ost plasmids are small circles that contain the elements necessary for DNA replication, one or two drug-resistance genes, and a region of DNA into which foreign DNA may be inserted without damage to essential plasmid functions. One widely used plasmid, pBR322, carries genes coding for resistance to tetracycline and β-lactamase (Fig. 9.8). The latter confers resistance to penicillin and related analogs by cleaving the drugs in the lactam ring, which renders them biologically inactive. Genes conferring resistance to chloramphenicol, tetracycline, and kanamycin are other selectable drug-resistance markers commonly carried on plasmids.
A useful element to have on plasmids is a DNA replication origin from a single-stranded phage. When such an origin is activated by phage infection, the cell synthesizes sizeable quantities of just one strand of the plasmid. This facilitates DNA sequencing. In a typical cloning experiment, a plasmid is cut in a nonessential region with a restriction enzyme, say EcoRI, foreign EcoRI-cut DNA is added, and the single-stranded ends are hybridized together and ligated. Only a small fraction of the plasmids subjected to this treatment will contain inserted DNA. Most will have recircularized without insertion of foreign DNA. How can transformants whose plasmids contain inserted DNA be distin-guished from plasmids without inserted DNA? Of course, in some conditions a genetic selection can be used to enable only transformants with the desired fragment of inserted DNA to grow. More often this is not possible and it becomes necessary to identify candidates that con-tain inserted DNA.
One method for identifying candidates relies on insertional inactiva-tion of a drug-resistance gene. For example, within the ampicillin-resis-tance gene in pBR322 exists the only plasmid cleavage site of the restriction enzyme PstI. Fortunately PstI cleavage generates sticky ends and DNA may readily be ligated into this site, whereupon it inactivates the ampicillin-resistance gene. The tetracycline-resistance gene on the plasmid remains intact and can be used for selection of the cells transformed with the recombinant plasmid. The resulting colonies can be tested by spotting onto a pair of plates, one containing ampicillin, and one not containing ampicillin. Only the ampicillin-sensitive, tetra-cycline-resistant transformants contain foreign DNA in the plasmid. The ampicillin-resistant transformants derive from plasmid molecules that recircularized without insertion of foreign DNA.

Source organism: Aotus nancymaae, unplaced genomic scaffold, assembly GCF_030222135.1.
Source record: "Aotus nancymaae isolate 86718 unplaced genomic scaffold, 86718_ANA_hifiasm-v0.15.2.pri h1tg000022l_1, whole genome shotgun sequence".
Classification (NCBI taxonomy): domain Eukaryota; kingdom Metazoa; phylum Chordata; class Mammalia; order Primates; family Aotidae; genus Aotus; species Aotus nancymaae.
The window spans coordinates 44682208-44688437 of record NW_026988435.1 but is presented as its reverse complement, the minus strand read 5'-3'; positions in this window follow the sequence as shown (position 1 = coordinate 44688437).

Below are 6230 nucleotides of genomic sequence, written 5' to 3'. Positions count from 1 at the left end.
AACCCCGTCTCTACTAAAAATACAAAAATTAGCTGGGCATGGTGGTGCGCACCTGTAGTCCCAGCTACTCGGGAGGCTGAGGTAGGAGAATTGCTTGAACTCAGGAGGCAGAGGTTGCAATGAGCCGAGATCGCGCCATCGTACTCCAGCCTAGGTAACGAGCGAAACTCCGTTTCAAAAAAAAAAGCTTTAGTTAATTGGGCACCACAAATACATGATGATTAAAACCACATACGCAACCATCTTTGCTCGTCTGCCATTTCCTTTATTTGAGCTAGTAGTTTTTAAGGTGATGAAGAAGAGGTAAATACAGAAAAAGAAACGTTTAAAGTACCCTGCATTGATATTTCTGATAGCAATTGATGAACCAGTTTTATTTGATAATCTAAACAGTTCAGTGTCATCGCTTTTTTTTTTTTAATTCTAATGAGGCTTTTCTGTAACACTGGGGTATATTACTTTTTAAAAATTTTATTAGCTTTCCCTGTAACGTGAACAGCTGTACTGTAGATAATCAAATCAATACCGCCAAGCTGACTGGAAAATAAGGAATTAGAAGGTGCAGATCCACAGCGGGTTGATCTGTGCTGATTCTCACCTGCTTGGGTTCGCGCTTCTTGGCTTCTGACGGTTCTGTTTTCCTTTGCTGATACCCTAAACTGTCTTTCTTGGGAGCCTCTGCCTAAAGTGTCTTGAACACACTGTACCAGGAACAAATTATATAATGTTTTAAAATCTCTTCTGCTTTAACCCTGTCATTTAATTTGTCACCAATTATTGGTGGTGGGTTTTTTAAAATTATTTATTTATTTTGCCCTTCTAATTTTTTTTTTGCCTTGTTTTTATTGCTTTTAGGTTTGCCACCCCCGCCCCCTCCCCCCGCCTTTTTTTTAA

Another way to screen for the insertion of foreign DNA utilizes the β-galactosidase gene. Insertion of foreign DNA within the gene inacti-vates the enzyme, which can be detected by plating transformed cells on medium that selects for the presence of the plasmid and also contains substrates of β-galactosidase that produce colored dyes when hydro-lyzed. A plasmid would be unwieldy if it contained the complete 3,000 base-pair βgalactosidase gene. Therefore, only a particular N-terminal portion of the gene is put on the plasmid. The remainder of the enzyme is encoded by a segment inserted into the chromosome of the host cells. The two portions of the gene synthesize domains that bind to one another and yield active enzyme. This unusual phenomenon is called α-complementation. Cloning vectors are designed for the insertion offoreign DNA into the short, N-terminal part of β-galactosidase.